With Ross Stripling and Jose De Leon getting optioned and reassigned, respectively, yesterday, the fifth starter race is down to Brandon Beachy, Mike Bolsinger and Zach Lee. Those three make the most sense, but not in that order.
Dave Roberts said his rotation is setting up as follows:
And really, what other way could it be? Bolsinger is the odds-on favorite to land the job. He was a pleasant surprise last season, as we (Daniel) have written about here many times. While spring training stats are virtually meaningless, his performance so far has been solid: 9 innings pitched, 5 hits, 2 runs, 2 earned runs, 3 walks, 6 strikeouts. FanGraphs has him projected at a 3.82 ERA, 3.73 FIP and 8.2 K/9. If he puts up those numbers in however many innings he ends up throwing, the Dodgers will take that without a second thought. It’s really going to depend on how his curveball works for him. When it’s on, he’s pretty good. When it isn’t, he’s pretty bad. When you don’t have plus-stuff or more than 2 1/2 pitches, everything has to work well all the time.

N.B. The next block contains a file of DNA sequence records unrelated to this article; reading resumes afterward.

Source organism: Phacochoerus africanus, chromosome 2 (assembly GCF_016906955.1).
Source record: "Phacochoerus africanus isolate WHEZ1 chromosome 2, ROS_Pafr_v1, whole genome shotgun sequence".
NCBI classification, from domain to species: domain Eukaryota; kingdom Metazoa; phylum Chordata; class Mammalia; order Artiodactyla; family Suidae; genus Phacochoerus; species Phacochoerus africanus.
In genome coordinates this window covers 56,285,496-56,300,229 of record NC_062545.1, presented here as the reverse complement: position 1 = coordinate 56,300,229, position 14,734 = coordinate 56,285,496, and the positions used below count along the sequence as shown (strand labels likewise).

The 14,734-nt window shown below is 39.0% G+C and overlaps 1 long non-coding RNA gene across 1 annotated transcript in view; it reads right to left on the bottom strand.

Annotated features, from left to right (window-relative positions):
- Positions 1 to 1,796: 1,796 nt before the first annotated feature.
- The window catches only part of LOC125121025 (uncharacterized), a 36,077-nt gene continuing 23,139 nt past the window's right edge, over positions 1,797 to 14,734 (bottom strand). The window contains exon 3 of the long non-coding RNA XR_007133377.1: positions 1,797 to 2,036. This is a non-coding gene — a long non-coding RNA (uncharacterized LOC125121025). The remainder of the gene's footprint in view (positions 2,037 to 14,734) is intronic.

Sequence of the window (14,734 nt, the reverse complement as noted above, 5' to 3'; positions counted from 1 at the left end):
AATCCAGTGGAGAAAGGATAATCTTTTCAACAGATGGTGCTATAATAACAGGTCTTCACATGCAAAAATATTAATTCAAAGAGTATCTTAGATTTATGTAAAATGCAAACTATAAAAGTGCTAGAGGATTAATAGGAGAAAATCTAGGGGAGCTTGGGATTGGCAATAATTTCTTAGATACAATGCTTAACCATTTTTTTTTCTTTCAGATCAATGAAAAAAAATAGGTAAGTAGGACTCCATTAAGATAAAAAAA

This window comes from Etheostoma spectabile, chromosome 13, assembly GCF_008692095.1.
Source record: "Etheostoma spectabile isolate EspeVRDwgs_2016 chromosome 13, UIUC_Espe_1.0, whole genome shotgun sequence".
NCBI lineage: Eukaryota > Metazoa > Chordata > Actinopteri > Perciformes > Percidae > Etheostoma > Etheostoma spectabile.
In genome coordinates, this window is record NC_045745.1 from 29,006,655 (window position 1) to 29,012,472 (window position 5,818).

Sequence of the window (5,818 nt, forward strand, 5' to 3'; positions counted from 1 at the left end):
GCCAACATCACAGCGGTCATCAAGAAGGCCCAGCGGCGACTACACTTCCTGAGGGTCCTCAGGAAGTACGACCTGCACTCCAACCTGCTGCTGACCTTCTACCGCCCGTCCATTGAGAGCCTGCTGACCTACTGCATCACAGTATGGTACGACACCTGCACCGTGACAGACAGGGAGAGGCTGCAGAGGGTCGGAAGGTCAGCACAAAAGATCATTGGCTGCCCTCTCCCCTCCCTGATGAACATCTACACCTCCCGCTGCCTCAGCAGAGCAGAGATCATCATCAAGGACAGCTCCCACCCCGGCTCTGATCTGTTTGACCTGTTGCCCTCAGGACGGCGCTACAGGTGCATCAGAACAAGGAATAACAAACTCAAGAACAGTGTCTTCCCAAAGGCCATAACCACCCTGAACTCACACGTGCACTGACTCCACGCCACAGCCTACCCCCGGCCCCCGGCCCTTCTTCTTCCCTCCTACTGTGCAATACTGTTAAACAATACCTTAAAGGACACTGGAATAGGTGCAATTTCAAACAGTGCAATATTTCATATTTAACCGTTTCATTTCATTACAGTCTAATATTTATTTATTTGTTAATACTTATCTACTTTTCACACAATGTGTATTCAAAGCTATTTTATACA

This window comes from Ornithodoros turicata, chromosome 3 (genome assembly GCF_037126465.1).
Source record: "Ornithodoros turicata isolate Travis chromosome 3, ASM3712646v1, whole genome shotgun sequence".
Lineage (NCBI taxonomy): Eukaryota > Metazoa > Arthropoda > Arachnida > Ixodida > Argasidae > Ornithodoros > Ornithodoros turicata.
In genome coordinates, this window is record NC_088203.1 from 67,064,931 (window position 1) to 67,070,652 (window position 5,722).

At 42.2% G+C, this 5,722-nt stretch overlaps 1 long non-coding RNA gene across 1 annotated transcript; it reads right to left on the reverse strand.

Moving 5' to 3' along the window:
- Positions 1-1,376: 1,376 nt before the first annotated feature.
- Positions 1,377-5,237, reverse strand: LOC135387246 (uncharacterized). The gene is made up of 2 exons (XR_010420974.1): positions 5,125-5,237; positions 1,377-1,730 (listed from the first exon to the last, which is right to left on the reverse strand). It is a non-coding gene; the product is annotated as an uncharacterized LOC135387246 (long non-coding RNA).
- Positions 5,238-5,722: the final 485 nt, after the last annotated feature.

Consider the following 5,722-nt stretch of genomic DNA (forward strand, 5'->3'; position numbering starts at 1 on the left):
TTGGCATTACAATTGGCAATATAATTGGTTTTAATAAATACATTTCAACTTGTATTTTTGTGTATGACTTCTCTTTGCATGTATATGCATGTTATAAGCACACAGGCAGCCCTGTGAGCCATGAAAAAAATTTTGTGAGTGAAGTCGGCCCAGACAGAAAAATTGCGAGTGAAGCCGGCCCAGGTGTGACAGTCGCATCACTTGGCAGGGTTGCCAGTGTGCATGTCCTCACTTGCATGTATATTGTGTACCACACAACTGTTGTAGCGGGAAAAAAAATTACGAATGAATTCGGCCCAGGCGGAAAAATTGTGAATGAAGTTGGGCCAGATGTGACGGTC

As for the No. 6 and 7 spots, it probably shakes out as Beachy then Lee, but I can see a scenario in which Lee gets the call before Beachy. I’m one of the high guys on Lee (if you can call No. 17 on my top 100 “high”) and he has shown glimpses in the past. He’s been decent in the spring so far, allowing four runs in eight innings (three of which came off one swing of the bat of Geovany Soto). He is never going to be the top-of-the-rotation many thought he might be coming out of high school, but he has a chance to be a guy who hangs around as a back-end starter/swingman.
I’d very much like Beachy to get back to the pitcher he was in Atlanta, but that happening is as probable as Lee becoming Greg Maddux-lite. Side note: How did Beachy not get any Rookie of the Year votes in 2011? Seriously, look at the results. He wasn’t particularly great in his first season following two Tommy John surgeries, but the Dodgers thought enough of him to give him a 1+1 deal last winter and a contract that could earn him as much as $4.25 million this season.
Stripling could be a guy who gets a look later in the season. If he weren’t coming off Tommy John himself, he’d probably already have this job locked up (oh, and he would have debuted last season). He was really good in his six spring innings (so far): 1 hit, 3 walks, 6 strikeouts. A taste of Triple-A will do him lot of good, though.
This is clearly Bolsinger’s job to lose. The way he has pitched so far, I’m guessing he won’t let that happen. The pitching depth is going to be tested early and possibly often. Let’s just hope it isn’t stretched too thin … you know, before a midseason trade for Chris Sale or something.